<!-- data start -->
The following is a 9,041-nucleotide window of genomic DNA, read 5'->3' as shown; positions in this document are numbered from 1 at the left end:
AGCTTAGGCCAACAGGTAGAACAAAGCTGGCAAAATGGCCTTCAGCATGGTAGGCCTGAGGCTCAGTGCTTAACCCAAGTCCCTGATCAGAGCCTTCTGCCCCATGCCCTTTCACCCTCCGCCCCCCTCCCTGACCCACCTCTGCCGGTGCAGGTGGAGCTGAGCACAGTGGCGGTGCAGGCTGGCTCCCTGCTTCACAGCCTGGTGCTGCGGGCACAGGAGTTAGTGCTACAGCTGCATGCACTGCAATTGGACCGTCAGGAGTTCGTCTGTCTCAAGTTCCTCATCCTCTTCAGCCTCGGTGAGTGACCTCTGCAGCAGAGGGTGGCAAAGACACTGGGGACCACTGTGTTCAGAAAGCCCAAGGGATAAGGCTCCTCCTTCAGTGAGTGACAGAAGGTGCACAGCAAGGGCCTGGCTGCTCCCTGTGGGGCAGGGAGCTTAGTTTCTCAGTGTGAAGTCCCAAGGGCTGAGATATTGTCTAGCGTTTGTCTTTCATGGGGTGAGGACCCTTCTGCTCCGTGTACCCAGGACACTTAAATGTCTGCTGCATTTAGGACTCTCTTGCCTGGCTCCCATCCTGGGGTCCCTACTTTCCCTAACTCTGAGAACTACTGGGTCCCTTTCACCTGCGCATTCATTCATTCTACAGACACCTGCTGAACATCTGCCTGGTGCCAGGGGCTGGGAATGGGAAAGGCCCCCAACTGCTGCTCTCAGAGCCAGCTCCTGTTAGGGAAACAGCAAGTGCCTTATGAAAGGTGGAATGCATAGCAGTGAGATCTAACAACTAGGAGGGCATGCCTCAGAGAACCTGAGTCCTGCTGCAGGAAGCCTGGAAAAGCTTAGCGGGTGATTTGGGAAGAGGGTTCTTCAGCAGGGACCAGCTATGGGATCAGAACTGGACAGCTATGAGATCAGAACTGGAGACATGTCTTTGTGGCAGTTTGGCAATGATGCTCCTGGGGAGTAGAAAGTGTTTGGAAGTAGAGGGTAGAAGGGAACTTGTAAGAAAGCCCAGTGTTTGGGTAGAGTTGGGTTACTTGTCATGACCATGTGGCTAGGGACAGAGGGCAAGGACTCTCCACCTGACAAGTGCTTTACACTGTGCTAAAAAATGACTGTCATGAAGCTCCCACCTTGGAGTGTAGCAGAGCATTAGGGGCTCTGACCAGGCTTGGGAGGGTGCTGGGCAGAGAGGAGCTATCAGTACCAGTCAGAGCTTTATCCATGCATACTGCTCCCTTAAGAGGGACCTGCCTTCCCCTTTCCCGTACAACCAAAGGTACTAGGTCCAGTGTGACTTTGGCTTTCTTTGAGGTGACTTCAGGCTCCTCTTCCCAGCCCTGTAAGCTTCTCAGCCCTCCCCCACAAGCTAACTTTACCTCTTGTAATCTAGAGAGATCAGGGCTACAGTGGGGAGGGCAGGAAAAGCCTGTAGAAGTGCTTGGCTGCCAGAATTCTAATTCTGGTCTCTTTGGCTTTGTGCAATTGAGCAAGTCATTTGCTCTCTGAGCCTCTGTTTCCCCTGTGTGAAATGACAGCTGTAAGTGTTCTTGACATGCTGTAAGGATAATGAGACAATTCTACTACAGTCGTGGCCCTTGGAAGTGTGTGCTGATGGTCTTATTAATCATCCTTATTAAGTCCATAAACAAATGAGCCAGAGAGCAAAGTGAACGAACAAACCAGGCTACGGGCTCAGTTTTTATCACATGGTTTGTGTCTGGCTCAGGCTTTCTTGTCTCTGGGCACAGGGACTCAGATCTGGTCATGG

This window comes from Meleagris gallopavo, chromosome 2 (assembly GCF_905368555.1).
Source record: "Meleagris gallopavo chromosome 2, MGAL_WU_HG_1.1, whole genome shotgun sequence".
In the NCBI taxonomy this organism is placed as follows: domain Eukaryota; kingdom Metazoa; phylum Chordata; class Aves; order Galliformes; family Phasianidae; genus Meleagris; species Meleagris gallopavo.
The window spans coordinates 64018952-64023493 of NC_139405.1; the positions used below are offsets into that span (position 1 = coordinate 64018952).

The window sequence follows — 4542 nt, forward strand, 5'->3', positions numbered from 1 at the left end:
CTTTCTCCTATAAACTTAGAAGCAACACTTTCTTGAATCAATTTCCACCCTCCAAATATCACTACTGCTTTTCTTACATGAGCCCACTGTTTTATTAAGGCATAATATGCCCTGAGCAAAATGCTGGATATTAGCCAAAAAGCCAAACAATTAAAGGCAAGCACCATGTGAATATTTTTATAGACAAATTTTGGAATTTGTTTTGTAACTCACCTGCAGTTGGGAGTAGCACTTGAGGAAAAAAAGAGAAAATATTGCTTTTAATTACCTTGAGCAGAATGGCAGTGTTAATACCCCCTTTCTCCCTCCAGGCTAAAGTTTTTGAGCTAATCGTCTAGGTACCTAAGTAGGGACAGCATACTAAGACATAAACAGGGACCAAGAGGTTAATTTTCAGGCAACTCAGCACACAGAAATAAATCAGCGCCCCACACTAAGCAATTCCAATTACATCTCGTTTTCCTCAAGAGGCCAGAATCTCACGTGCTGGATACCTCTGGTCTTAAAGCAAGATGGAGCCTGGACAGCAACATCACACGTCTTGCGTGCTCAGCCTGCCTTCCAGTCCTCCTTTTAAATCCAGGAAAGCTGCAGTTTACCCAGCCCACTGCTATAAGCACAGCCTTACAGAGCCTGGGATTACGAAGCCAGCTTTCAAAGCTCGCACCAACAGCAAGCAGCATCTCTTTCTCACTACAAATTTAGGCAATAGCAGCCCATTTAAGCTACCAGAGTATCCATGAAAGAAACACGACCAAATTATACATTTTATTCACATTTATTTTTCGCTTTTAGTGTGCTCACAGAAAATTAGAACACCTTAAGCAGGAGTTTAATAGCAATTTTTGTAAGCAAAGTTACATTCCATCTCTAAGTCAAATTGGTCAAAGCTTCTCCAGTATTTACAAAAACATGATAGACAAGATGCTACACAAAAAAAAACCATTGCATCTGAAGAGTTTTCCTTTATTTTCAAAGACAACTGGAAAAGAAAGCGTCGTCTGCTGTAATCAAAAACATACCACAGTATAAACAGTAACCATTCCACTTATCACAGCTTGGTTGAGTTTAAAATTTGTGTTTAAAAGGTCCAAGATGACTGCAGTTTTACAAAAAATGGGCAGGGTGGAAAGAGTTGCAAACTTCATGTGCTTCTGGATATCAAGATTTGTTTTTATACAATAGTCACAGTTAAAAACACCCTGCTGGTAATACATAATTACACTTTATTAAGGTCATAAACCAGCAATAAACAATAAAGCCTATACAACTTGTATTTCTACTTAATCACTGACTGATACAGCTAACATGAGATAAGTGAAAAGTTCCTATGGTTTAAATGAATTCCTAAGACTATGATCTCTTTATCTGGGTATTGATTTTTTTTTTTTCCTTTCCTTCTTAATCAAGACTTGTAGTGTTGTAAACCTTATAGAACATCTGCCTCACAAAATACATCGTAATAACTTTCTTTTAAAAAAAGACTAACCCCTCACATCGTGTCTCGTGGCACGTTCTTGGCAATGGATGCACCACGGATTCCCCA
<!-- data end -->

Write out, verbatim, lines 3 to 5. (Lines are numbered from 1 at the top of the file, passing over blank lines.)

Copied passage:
This window comes from Meleagris gallopavo, chromosome 2 (assembly GCF_905368555.1).
Source record: "Meleagris gallopavo chromosome 2, MGAL_WU_HG_1.1, whole genome shotgun sequence".
In the NCBI taxonomy this organism is placed as follows: domain Eukaryota; kingdom Metazoa; phylum Chordata; class Aves; order Galliformes; family Phasianidae; genus Meleagris; species Meleagris gallopavo.